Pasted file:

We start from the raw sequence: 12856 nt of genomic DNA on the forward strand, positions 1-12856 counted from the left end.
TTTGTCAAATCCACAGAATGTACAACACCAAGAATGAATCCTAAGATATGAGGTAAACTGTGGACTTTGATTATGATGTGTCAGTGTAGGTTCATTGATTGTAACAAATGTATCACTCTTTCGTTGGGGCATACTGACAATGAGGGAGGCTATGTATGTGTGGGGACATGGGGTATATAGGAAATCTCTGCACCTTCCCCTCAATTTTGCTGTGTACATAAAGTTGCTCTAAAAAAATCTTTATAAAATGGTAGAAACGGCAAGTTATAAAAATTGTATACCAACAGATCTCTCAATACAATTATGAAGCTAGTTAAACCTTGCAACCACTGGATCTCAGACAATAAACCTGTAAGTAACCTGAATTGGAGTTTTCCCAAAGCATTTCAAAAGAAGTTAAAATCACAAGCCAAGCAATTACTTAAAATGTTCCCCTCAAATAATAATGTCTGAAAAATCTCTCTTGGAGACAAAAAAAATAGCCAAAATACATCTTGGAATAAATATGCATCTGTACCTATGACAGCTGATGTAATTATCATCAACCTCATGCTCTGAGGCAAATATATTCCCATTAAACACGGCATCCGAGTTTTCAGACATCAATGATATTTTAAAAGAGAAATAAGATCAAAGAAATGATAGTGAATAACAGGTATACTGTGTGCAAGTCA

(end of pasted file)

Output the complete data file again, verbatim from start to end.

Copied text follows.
We start from the raw sequence: 12856 nt of genomic DNA on the forward strand, positions 1-12856 counted from the left end.
TTTGTCAAATCCACAGAATGTACAACACCAAGAATGAATCCTAAGATATGAGGTAAACTGTGGACTTTGATTATGATGTGTCAGTGTAGGTTCATTGATTGTAACAAATGTATCACTCTTTCGTTGGGGCATACTGACAATGAGGGAGGCTATGTATGTGTGGGGACATGGGGTATATAGGAAATCTCTGCACCTTCCCCTCAATTTTGCTGTGTACATAAAGTTGCTCTAAAAAAATCTTTATAAAATGGTAGAAACGGCAAGTTATAAAAATTGTATACCAACAGATCTCTCAATACAATTATGAAGCTAGTTAAACCTTGCAACCACTGGATCTCAGACAATAAACCTGTAAGTAACCTGAATTGGAGTTTTCCCAAAGCATTTCAAAAGAAGTTAAAATCACAAGCCAAGCAATTACTTAAAATGTTCCCCTCAAATAATAATGTCTGAAAAATCTCTCTTGGAGACAAAAAAAATAGCCAAAATACATCTTGGAATAAATATGCATCTGTACCTATGACAGCTGATGTAATTATCATCAACCTCATGCTCTGAGGCAAATATATTCCCATTAAACACGGCATCCGAGTTTTCAGACATCAATGATATTTTAAAAGAGAAATAAGATCAAAGAAATGATAGTGAATAACAGGTATACTGTGTGCAAGTCA